Feats of clay


‘Clew Bay Nightfall’

How Covid opened a new creative pathway for artist Suzie Sullivan

Ciara Moynihan

When one door closes another opens. Alexander Graham Bell’s oft-used maxim could not be more true for well-known Sheefry-based artist and crafter Suzie Sullivan.
For many years, Sullivan was associated with her felted work in particular, her charming whimsical creations instantly recognisable. Her work earned an national and international reputation – so good it scooped not just first but also second prize at the 2013 RDS National Crafts Competition Felting Category.
A keen supporter of other creatives, for six years she also co-owned The Quay Gallery, a beautiful cut-stone building with an invitingly bright turquoise door, beyond which lay a wonderfully curated array of Irish fine art and craft. (Many’s the Christmas and birthday present this writer gratefully found within.)   
However, when the first Covid lockdown struck, Sullivan decided to retire, and she and the other owners decided to close the gallery permanently. (The space is now occupied by another successful gallery, The Quayside Gallery, run by Saileen Drumm and Joe McDermott.)
The new-found extra time allowed the passionate artist the room to explore different mediums, and one in particular has set her heart singing: the art of polymer clay.
“This new form of art helped me greatly over the last two ‘Covid’ years,” Sullivan says. “This is a very versatile material and can be used in all types of objects, including jewellery, pictures and sculpture.”
But with the doors of her own gallery and galleries everywhere shuttered due to public-health restrictions, she was forced to think outside the box to find an outlet for her work. The virtual world became a lifeline for her and so many others working in the arts.
“With all the lockdowns over the past couple of years, there hadn’t been much happening in the art world, with galleries and art venues being closed, so I searched the net and found that there are online exhibitions open to international artists working in any media.”
To challenge herself, she entered a few – and her work soon drew attention. Her mastery of the medium was obvious, the creations charmed viewers with their otherworldliness, and the accolades have followed.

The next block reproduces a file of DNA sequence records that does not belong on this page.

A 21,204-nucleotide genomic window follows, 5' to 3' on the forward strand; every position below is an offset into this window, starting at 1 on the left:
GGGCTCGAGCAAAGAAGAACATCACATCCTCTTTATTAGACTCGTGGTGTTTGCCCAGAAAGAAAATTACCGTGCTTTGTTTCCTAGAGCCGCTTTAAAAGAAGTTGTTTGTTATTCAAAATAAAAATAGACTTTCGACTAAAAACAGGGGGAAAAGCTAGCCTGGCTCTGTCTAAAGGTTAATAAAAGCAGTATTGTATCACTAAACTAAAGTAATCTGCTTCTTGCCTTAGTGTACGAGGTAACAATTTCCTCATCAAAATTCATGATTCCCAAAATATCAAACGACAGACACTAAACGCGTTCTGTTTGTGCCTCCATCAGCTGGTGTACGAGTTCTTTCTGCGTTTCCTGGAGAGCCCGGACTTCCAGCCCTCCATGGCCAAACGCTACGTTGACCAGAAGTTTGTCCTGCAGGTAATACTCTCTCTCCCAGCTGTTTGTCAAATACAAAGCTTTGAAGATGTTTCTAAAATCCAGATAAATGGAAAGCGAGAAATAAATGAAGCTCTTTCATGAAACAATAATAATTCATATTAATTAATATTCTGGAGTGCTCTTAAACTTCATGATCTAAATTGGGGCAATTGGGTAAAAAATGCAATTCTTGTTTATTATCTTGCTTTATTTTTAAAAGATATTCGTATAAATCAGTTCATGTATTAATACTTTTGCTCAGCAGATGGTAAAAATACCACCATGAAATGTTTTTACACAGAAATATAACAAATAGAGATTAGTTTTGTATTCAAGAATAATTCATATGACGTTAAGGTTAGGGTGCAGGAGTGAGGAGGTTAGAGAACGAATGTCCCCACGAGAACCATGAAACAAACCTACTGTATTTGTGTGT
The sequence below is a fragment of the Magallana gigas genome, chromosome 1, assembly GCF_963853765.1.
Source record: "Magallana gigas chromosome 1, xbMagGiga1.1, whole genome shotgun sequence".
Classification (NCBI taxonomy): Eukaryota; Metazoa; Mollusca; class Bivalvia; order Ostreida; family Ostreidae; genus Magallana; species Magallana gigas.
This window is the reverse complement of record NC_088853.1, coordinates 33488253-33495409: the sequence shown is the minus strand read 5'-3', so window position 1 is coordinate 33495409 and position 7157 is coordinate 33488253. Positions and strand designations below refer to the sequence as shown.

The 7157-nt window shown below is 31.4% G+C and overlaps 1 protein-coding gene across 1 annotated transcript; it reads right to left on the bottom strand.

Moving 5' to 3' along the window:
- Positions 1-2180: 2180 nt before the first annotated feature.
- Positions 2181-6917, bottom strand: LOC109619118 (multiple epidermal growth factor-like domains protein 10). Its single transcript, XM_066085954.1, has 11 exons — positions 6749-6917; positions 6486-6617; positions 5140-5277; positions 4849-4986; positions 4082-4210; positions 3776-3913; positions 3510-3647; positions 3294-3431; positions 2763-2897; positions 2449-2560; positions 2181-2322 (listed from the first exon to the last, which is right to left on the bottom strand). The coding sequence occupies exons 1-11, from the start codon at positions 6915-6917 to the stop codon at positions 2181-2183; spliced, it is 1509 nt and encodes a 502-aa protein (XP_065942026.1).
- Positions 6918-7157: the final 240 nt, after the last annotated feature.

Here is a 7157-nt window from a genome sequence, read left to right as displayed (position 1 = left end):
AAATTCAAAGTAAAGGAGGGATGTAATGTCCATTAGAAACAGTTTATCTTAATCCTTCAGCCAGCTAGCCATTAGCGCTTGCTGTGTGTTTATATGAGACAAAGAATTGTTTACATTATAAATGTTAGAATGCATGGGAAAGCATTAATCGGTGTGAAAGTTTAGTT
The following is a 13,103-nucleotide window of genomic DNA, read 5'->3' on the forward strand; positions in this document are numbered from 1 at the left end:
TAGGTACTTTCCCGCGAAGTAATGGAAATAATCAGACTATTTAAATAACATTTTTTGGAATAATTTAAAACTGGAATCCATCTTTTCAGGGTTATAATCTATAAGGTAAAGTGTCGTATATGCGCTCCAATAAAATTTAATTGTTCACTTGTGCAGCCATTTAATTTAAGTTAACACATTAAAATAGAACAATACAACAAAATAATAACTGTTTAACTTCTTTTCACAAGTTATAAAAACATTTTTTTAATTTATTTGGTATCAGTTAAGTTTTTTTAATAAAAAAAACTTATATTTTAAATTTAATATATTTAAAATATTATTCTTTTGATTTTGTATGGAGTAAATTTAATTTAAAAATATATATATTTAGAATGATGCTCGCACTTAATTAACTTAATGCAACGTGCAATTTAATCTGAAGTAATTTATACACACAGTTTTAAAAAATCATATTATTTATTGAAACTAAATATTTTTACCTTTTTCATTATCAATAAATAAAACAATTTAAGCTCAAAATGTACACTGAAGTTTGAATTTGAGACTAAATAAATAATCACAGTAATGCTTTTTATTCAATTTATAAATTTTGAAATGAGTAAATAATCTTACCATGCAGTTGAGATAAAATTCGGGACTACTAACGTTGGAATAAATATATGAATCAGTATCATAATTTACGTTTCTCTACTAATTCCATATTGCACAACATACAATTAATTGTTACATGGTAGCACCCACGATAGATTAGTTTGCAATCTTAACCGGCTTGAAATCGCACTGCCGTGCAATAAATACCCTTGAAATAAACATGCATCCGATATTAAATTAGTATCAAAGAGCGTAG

“The theme for the latest competition was ‘Botanicals’,” she explains, “which was just up my street, so I submitted work and I was delighted to be awarded 1st prize in the 3D section (with a piece called ‘Flower of the Flock’) and received a special recognition for another piece (‘Gone to Seed’) and seventh in Overall Top 10 Artists. They had 784 entries. All the hard work had paid off!
“Also back in September, I was very privileged to be selected to take part in the ‘Sunset Open Call’ exhibition at the Haus der Kulturen der Welt, Berlin [Germany’s national center for the presentation and discussion of international contemporary arts].”
This piece, entitled ‘Clew Bay Nightfall’, is composed entirely of polymer clay and focuses on the view of Croagh Patrick from the Quay in Westport. The emerald eye of a black crow glints, a golden prize in its beak, as the sun slips behind the Reek.
Sullivan now finds herself fully immersed in her new passion for polymer clay. “Covid in a way has been a positive experience for me,” she says. “I have joined two international polymer clay associations and have at least two Zoom meetings a week, these are very rewarding meetings where we share ideas and ‘show and tell’ our latest projects. It’s certainly a wonderful way to communicate with like minded people.”
The full, lesser-used Alexander Graham Bell quote is: “When one door closes, another one opens, but we so often look so long and so regretfully upon the closed door, that we do not see the ones which open for us.”   
Sullivan’s graceful move from gallery owner and fêted feltmaker to internationally acclaimed polymer-clay artist shows the rewards that can flow from letting go and turning toward fresh paths untrodden. These new paths could be lined with fantastical flowers and lush with new possibilities just waiting to be discovered.

To view more of Sullivan’s work, visit www.derryauncrafts.com or head to 2 Wild Geese, Galway. City.